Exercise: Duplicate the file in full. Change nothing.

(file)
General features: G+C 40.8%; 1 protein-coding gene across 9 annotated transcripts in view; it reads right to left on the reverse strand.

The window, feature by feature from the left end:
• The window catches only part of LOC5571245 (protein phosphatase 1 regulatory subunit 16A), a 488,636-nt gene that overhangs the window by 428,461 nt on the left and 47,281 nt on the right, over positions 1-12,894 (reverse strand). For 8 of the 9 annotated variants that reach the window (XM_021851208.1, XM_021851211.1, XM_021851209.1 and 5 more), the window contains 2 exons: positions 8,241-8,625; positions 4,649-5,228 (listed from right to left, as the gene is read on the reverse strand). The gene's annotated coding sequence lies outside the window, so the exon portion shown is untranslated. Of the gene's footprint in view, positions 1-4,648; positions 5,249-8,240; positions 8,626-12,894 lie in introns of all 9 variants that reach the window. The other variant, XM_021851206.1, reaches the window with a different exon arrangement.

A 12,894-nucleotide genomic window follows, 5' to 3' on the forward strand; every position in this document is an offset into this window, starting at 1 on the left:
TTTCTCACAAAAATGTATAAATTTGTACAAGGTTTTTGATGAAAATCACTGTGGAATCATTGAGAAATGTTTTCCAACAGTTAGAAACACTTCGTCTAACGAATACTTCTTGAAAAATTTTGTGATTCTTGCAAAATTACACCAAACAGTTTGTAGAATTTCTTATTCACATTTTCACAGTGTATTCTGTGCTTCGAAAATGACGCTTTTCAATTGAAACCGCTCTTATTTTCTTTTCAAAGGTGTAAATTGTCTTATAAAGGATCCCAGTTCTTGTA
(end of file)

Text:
General features: G+C 40.8%; 1 protein-coding gene across 9 annotated transcripts in view; it reads right to left on the reverse strand.

The window, feature by feature from the left end:
• The window catches only part of LOC5571245 (protein phosphatase 1 regulatory subunit 16A), a 488,636-nt gene that overhangs the window by 428,461 nt on the left and 47,281 nt on the right, over positions 1-12,894 (reverse strand). For 8 of the 9 annotated variants that reach the window (XM_021851208.1, XM_021851211.1, XM_021851209.1 and 5 more), the window contains 2 exons: positions 8,241-8,625; positions 4,649-5,228 (listed from right to left, as the gene is read on the reverse strand). The gene's annotated coding sequence lies outside the window, so the exon portion shown is untranslated. Of the gene's footprint in view, positions 1-4,648; positions 5,249-8,240; positions 8,626-12,894 lie in introns of all 9 variants that reach the window. The other variant, XM_021851206.1, reaches the window with a different exon arrangement.

A 12,894-nucleotide genomic window follows, 5' to 3' on the forward strand; every position in this document is an offset into this window, starting at 1 on the left:
TTTCTCACAAAAATGTATAAATTTGTACAAGGTTTTTGATGAAAATCACTGTGGAATCATTGAGAAATGTTTTCCAACAGTTAGAAACACTTCGTCTAACGAATACTTCTTGAAAAATTTTGTGATTCTTGCAAAATTACACCAAACAGTTTGTAGAATTTCTTATTCACATTTTCACAGTGTATTCTGTGCTTCGAAAATGACGCTTTTCAATTGAAACCGCTCTTATTTTCTTTTCAAAGGTGTAAATTGTCTTATAAAGGATCCCAGTTCTTGTA